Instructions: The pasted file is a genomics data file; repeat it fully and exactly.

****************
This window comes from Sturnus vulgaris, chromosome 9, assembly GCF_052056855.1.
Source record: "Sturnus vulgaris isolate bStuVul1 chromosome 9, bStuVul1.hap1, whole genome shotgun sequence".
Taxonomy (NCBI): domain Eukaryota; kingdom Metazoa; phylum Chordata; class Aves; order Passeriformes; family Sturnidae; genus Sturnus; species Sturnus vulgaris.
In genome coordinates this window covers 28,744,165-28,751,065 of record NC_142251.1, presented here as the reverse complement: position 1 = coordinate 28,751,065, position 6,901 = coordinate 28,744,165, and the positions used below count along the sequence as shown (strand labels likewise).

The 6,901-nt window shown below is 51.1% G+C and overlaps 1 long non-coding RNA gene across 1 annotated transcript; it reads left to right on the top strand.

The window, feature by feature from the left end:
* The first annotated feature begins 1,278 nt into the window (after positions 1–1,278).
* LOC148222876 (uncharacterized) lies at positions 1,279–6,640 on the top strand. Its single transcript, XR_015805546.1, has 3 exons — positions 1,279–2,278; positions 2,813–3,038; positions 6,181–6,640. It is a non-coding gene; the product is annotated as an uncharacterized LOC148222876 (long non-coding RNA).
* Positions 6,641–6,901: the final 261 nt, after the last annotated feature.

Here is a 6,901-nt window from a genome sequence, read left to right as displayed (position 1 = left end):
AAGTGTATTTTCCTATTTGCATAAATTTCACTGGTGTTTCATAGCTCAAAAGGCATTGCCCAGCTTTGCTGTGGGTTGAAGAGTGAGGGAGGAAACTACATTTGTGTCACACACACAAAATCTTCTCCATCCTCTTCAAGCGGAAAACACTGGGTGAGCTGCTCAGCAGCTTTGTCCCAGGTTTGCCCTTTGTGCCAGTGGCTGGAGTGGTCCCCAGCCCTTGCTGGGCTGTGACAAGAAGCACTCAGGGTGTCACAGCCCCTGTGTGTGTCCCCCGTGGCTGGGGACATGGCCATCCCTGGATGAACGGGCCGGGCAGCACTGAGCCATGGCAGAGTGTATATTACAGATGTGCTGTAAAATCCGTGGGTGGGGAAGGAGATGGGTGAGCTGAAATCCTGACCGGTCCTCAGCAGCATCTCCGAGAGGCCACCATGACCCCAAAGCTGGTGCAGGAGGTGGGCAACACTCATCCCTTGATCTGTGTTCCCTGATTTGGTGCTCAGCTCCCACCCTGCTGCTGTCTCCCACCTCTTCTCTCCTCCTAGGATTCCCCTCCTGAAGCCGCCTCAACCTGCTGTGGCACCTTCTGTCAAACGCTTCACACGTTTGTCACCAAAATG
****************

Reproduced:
This window comes from Sturnus vulgaris, chromosome 9, assembly GCF_052056855.1.
Source record: "Sturnus vulgaris isolate bStuVul1 chromosome 9, bStuVul1.hap1, whole genome shotgun sequence".
Taxonomy (NCBI): domain Eukaryota; kingdom Metazoa; phylum Chordata; class Aves; order Passeriformes; family Sturnidae; genus Sturnus; species Sturnus vulgaris.
In genome coordinates this window covers 28,744,165-28,751,065 of record NC_142251.1, presented here as the reverse complement: position 1 = coordinate 28,751,065, position 6,901 = coordinate 28,744,165, and the positions used below count along the sequence as shown (strand labels likewise).

The 6,901-nt window shown below is 51.1% G+C and overlaps 1 long non-coding RNA gene across 1 annotated transcript; it reads left to right on the top strand.

The window, feature by feature from the left end:
* The first annotated feature begins 1,278 nt into the window (after positions 1–1,278).
* LOC148222876 (uncharacterized) lies at positions 1,279–6,640 on the top strand. Its single transcript, XR_015805546.1, has 3 exons — positions 1,279–2,278; positions 2,813–3,038; positions 6,181–6,640. It is a non-coding gene; the product is annotated as an uncharacterized LOC148222876 (long non-coding RNA).
* Positions 6,641–6,901: the final 261 nt, after the last annotated feature.

Here is a 6,901-nt window from a genome sequence, read left to right as displayed (position 1 = left end):
AAGTGTATTTTCCTATTTGCATAAATTTCACTGGTGTTTCATAGCTCAAAAGGCATTGCCCAGCTTTGCTGTGGGTTGAAGAGTGAGGGAGGAAACTACATTTGTGTCACACACACAAAATCTTCTCCATCCTCTTCAAGCGGAAAACACTGGGTGAGCTGCTCAGCAGCTTTGTCCCAGGTTTGCCCTTTGTGCCAGTGGCTGGAGTGGTCCCCAGCCCTTGCTGGGCTGTGACAAGAAGCACTCAGGGTGTCACAGCCCCTGTGTGTGTCCCCCGTGGCTGGGGACATGGCCATCCCTGGATGAACGGGCCGGGCAGCACTGAGCCATGGCAGAGTGTATATTACAGATGTGCTGTAAAATCCGTGGGTGGGGAAGGAGATGGGTGAGCTGAAATCCTGACCGGTCCTCAGCAGCATCTCCGAGAGGCCACCATGACCCCAAAGCTGGTGCAGGAGGTGGGCAACACTCATCCCTTGATCTGTGTTCCCTGATTTGGTGCTCAGCTCCCACCCTGCTGCTGTCTCCCACCTCTTCTCTCCTCCTAGGATTCCCCTCCTGAAGCCGCCTCAACCTGCTGTGGCACCTTCTGTCAAACGCTTCACACGTTTGTCACCAAAATG